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  • FIRST POST
    • basil3107
    • By basil3107 10th Nov 18, 8:02 PM
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    basil3107
    Can a letting agent be our 'Landlord'
    • #1
    • 10th Nov 18, 8:02 PM
    Can a letting agent be our 'Landlord' 10th Nov 18 at 8:02 PM
    Hi

    London area but this would apply across the country.

    The contract we have signed with the letting agent names them as the 'Landlord' on the contract, and the Superior Landlord (owner of the property). Is this allowed? what difference does this make?

    They are trying to charge extortionate renewal fees for another term and I'd like to know if the contract I have signed is even valid.

    Many Thanks,

    Basil
Page 1
    • davidmcn
    • By davidmcn 10th Nov 18, 8:11 PM
    • 9,062 Posts
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    davidmcn
    • #2
    • 10th Nov 18, 8:11 PM
    • #2
    • 10th Nov 18, 8:11 PM
    Are they the landlord?
    • atrixblue.-MFR-.
    • By atrixblue.-MFR-. 10th Nov 18, 8:13 PM
    • 6,608 Posts
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    atrixblue.-MFR-.
    • #3
    • 10th Nov 18, 8:13 PM
    • #3
    • 10th Nov 18, 8:13 PM
    the contract with those terms seems legitimate. the "agent" is acting as "landlord", for the owner who probably has only a income related vested interest in the property and in no way wants the legal onus of being "landlord duties", hence he contracted an " estates agent" to act as "landlord" for the purposes of such duties. .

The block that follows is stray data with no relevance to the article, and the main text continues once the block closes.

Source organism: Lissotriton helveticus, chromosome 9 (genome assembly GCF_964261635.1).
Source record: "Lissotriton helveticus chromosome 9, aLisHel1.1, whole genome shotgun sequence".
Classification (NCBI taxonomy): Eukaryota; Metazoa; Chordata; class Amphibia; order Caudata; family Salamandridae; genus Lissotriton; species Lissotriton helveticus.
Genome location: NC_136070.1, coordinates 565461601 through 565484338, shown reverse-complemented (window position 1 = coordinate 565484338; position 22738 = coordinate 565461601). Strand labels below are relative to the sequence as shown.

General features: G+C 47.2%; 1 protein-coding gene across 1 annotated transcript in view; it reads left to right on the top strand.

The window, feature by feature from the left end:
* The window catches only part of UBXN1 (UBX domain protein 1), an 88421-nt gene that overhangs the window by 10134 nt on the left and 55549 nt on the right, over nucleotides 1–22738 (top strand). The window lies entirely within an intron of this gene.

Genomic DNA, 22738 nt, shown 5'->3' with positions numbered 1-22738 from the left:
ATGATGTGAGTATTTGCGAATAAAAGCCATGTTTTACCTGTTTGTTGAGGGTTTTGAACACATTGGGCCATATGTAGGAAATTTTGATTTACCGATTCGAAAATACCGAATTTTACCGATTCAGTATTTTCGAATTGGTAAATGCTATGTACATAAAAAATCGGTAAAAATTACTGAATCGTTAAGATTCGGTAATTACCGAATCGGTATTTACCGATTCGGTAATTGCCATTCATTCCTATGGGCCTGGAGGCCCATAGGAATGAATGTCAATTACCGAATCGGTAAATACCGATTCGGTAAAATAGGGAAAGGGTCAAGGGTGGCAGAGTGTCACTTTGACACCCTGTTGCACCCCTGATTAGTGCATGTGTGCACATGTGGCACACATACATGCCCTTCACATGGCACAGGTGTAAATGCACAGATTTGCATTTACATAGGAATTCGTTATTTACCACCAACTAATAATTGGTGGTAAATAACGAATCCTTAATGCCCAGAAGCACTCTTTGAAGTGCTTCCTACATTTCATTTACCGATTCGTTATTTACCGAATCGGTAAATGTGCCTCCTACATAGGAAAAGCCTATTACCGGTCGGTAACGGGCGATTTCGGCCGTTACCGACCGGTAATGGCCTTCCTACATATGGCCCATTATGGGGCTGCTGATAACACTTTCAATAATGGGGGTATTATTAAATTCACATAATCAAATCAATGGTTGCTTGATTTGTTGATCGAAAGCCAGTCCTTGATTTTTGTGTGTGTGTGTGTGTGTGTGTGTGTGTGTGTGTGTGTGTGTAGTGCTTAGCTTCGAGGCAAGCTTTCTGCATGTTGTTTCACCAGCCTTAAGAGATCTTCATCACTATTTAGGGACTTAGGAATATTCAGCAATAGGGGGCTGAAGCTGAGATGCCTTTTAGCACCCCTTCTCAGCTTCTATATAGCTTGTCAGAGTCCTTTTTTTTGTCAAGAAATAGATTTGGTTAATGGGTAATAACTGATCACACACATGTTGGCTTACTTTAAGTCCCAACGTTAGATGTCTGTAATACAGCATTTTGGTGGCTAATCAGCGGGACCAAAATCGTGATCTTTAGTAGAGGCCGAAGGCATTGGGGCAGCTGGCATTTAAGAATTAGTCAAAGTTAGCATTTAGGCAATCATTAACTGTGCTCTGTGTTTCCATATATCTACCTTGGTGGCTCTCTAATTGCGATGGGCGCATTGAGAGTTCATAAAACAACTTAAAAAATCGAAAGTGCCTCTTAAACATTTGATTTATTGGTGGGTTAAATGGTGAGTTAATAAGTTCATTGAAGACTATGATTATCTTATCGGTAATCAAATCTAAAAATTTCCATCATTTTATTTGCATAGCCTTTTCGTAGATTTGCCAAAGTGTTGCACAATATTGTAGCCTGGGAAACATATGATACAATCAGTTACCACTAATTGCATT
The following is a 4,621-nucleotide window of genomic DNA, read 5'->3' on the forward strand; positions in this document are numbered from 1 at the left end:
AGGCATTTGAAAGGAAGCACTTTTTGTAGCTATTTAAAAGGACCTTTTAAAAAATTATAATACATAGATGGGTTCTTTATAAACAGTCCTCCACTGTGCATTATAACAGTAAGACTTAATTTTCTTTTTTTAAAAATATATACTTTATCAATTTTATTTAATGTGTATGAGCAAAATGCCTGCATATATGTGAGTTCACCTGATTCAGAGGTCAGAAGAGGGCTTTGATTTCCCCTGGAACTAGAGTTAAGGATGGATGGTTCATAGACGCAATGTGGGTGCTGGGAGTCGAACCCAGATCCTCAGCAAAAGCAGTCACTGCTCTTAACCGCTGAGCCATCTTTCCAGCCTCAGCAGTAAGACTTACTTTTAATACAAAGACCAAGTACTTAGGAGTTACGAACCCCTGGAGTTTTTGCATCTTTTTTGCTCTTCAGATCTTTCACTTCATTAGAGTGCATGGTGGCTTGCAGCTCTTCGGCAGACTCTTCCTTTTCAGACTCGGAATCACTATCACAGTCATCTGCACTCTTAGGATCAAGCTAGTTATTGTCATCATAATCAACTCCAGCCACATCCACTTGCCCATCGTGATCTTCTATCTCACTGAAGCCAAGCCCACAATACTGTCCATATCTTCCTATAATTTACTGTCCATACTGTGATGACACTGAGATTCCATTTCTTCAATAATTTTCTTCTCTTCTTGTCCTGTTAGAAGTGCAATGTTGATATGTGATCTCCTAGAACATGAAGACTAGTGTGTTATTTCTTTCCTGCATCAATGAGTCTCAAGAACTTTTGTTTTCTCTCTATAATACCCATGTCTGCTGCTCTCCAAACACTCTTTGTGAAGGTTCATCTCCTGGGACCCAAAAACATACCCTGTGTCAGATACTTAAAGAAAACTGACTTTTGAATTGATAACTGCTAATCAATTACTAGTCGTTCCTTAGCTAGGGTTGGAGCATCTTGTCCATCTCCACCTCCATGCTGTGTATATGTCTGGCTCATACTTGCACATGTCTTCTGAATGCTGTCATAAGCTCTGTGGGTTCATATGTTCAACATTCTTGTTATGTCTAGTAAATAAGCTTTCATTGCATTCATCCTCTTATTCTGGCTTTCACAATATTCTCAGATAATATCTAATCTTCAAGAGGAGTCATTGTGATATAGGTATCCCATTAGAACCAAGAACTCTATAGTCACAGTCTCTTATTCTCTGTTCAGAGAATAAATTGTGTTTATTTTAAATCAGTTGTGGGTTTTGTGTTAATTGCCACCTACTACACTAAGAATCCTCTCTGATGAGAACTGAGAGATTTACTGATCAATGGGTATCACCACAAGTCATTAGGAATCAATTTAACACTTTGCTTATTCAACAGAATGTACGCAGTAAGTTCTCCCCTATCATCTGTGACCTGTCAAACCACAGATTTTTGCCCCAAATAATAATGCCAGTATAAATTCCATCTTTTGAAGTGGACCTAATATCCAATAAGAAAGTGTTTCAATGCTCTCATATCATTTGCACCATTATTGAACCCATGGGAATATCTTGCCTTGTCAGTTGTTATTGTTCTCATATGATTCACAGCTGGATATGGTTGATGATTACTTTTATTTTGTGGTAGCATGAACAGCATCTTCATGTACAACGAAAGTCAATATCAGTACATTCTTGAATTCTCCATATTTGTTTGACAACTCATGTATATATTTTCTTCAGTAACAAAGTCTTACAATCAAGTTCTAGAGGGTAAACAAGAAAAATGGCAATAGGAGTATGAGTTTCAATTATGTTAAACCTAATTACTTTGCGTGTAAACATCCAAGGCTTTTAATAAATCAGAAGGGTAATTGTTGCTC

• Slithery
    • By Slithery 10th Nov 18, 8:14 PM
    • 967 Posts
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    Slithery
    • #4
    • 10th Nov 18, 8:14 PM
    • #4
    • 10th Nov 18, 8:14 PM
    Is this allowed?
    Originally posted by basil3107
    Yes.
    what difference does this make?
    None.
    • basil3107
    • By basil3107 10th Nov 18, 8:15 PM
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    basil3107
    • #5
    • 10th Nov 18, 8:15 PM
    • #5
    • 10th Nov 18, 8:15 PM
    Query really as I've never seen it before. I thought there might be some kind of regulation not allowing letting agents to be 'landlords', as the don't own the property.
    • atrixblue.-MFR-.
    • By atrixblue.-MFR-. 10th Nov 18, 8:21 PM
    • 6,608 Posts
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    atrixblue.-MFR-.
    • #6
    • 10th Nov 18, 8:21 PM
    • #6
    • 10th Nov 18, 8:21 PM
    Query really as I've never seen it before. I thought there might be some kind of regulation not allowing letting agents to be 'landlords', as the don't own the property.
    Originally posted by basil3107
    there is "principle" contract laws that govern this type of thing, but the essence of the contract is saying that the principle (the landlord/owner) has contracted the agents to be "landlord on their behalf" does this make sense?
    Last edited by atrixblue.-MFR-.; 10-11-2018 at 8:23 PM.

    • G_M
    • By G_M 11th Nov 18, 2:33 AM
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    G_M
    • #7
    • 11th Nov 18, 2:33 AM
    • #7
    • 11th Nov 18, 2:33 AM
    A more likely explanation is that this is one of those 'rent guarantee schemes'.

    the owner of the property grants a commercial tenancy to the letting agency (the terms of which guarantee him a monthly rental income irrespective of whether or not the property is sub-let to an occupier).

    The agency then sublets the property, under an AST, to an occupier who is their (the agency's) tenant. The tenant's landlord is thus the agency. The occupier has no legal relationship with the property owner who is the agency's landlord.

    So yes, the contract between occupant (tenant) and agency is perfectly valid.

    If the renewal fees are 'extortionate' the tenant can deal with this in the usual way: